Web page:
I have noticed that the earlier I put this project and the more thoroughly we produce these mixes, the better subsequent projects sound.  Mixing a typical rock song actually opens students to making more complex and detailed electronic music, and allows them to explore the possibilities of the effect chain and track groups.


Click here to download the Ableton Packs for the unmixed version and my mixed example version.  These use effects that require Ableton Live 9 Suite edition.

Unmixed version
Mixed version

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Interactive Composition: The Book

I have a book coming out in February, co-authored with with illustrious VJ Manzo, called Interactive Composition: Strategies Using Ableton and Max for Live.

VJ and I have been working together for years to try to quantify and transcribe the way that music is being written today.  Our work continues, and our shared passion could be described as defining the methods that modern musicians are using to write popular music.

If you want to learn how to use Ableton Live to make the sorts of music that Ableton Live users make, Interactive Composition is your starting point.  It’s both a book of tutorials as well as a snapshot of electronic dance music and production styles and culture.  Look for mini-versions of lessons from the book in the months leading up to its release on this page.  The book contains 11 amazing projects and many more techniques and sub-projects to explore in your classes or personal work.  Each project is dense with techniques like synth-building, patch programming, sampling methods, and more.

In the meantime, check out the amazing cover design job by Oxford University Press:

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(For those asking: the subway map on the cover recalls both the visual nature of Max for Live patches as well as the vertical & modular nature of the interactive composition process, as well as reminding us of how cool subways are).

The book won’t be released until February, but you can pre-order it on Amazon, Barnes & Noble, Books-A-Million and direct from Oxford University Press.

Buy a set for your class today!

Chiptune sample set for Disquiet

Hello folks, you might be interested in checking out my latest Disquiet Junto tune: Mighty No 139:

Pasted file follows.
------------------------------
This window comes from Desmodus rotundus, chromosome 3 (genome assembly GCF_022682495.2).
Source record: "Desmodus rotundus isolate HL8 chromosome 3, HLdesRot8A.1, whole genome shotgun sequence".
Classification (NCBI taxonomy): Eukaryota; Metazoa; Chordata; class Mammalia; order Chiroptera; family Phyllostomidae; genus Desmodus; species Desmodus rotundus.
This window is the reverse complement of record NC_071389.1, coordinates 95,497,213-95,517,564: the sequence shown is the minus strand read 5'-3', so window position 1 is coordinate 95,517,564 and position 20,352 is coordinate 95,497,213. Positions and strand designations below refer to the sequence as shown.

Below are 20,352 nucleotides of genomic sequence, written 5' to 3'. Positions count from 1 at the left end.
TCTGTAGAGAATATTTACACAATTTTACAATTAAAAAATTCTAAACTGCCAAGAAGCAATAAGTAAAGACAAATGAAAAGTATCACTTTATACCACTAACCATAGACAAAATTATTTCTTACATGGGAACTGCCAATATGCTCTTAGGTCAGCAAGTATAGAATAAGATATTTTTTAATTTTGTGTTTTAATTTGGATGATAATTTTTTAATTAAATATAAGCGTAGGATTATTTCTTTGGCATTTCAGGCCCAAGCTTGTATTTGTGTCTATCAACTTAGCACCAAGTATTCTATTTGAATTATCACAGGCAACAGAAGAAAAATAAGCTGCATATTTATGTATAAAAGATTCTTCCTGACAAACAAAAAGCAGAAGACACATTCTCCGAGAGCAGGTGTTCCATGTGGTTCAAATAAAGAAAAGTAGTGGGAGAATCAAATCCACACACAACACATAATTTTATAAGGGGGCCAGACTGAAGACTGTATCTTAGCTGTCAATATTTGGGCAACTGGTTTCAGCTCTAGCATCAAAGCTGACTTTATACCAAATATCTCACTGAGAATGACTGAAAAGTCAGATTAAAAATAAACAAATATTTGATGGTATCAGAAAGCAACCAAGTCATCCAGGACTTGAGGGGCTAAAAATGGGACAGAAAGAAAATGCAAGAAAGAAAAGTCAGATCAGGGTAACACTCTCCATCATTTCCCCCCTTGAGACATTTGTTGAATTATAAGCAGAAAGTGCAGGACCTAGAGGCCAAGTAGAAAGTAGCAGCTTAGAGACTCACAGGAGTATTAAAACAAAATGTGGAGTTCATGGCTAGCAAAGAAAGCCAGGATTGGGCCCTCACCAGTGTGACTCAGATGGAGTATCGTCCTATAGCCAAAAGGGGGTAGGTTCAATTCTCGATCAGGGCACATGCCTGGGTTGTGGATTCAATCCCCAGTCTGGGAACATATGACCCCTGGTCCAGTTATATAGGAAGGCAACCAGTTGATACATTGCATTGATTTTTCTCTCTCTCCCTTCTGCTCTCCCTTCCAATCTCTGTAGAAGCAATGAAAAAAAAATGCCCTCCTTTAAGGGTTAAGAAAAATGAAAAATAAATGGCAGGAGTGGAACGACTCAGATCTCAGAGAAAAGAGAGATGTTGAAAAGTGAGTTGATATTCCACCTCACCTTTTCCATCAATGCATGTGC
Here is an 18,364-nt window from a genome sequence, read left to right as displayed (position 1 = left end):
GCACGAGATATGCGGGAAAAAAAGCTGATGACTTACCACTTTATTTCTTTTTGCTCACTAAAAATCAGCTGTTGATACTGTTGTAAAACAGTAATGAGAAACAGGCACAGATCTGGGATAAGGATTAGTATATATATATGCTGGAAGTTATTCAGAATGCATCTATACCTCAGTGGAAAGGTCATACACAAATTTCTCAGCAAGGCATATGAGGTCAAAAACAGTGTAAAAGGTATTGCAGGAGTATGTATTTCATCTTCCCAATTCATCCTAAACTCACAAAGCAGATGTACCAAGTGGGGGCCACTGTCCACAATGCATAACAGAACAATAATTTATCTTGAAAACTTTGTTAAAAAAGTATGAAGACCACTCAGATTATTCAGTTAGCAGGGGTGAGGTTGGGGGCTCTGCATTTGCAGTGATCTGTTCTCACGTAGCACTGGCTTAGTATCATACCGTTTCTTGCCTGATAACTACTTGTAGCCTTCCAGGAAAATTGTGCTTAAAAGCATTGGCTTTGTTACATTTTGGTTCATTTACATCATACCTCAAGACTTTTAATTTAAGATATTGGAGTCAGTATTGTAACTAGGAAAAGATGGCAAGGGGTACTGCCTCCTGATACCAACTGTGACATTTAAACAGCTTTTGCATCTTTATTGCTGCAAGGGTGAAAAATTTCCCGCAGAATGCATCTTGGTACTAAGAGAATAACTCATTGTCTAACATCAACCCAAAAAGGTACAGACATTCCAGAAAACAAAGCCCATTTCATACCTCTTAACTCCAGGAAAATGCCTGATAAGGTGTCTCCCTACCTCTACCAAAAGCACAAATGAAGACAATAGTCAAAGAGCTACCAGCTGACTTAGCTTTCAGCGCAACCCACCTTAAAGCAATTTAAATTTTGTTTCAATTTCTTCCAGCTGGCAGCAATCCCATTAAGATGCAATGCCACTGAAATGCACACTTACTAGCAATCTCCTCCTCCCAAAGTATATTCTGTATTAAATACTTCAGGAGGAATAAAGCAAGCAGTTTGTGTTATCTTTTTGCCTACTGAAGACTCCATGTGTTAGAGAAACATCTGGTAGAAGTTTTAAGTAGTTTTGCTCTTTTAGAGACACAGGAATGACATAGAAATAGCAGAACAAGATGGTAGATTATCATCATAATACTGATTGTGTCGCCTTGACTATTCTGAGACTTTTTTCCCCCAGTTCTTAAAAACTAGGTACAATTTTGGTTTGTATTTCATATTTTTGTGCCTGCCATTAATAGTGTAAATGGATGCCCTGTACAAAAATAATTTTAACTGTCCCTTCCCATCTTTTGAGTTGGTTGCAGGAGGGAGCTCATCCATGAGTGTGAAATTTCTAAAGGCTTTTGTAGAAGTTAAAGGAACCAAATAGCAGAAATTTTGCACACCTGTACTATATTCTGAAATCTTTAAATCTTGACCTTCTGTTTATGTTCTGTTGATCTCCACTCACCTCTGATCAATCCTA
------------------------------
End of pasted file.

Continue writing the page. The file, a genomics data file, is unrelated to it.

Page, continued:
The technique I’ve developed here is really used for my high school courses on music production. The idea is to write harmonically complex music without having to learn a ton of music theory. To this end, I’ve modified a few existing M4L patches to make an “EZ Scales” and “EZ Chords” patch set that students of all levels can drop onto a track to allow them to play roman numeral chord progressions just by playing the root scale degrees. The result is layered riff-style music writing that can befit many different styles.

Download the Ableton Set and play around with the patches:…

Also in this patch is the “Chippy” M4L Instrument I wrote. It’s basically a waveform generator that can produce a smooth glide and vibrato with a few basic pulse widths. It’s a monophonic synth, and instead of writing a poly version I simply sample a note from it into Simpler.

I hope you enjoy this Mega Man – inspired chiptune!

DJ Shadow – Ghost Town

This is the kind of music people like me have been waiting for since the early 2000’s. Lucky for Shadow, things have started to swing back toward the chilled out, sample-heavy style lately. Ghost Town is a great companion piece to the stuff coming out of Hyperdub and other people like Kuhn (no relation).

Bonus: DJ Shadow also has his own label now, Liquid Amber

A Rubric for Project-Based Music Classes

As part of my efforts to refine my methods for grading and giving feedback on high school music tech projects, I’ve decided to use the opportunity to make a standardized rubric for my projects.  In many ways, this document is tuned to feed data into my SLO’s for the year as well.

The main features of the rubric:

  • A nominal self-evaluation, simply to provide some context for the finished product
  • An area for actual feedback (notes) at the bottom
  • Scoring “boxes” are tuned to allow most students to fall within the “emerging mastery” category.  Important if the SLO is written to require movement to a new box by semester’s end
  • Max score is possible in Box 3 and 4, giving credit for both accelerated students and those clearly on track
  • Low end of rubric is flexible to not totally kill the grades of lower achieving students
  • Score is out of 30, balanced between technical issues and aesthetic issues

I set aside a day to present projects, during which I use the sheet to mark the grades.  It usually works out to one class period as long as we keep the projects playing.

I haven’t used this yet, but it’s the best representation of how I evaluate my students’ projects.  Let me know what you think of it!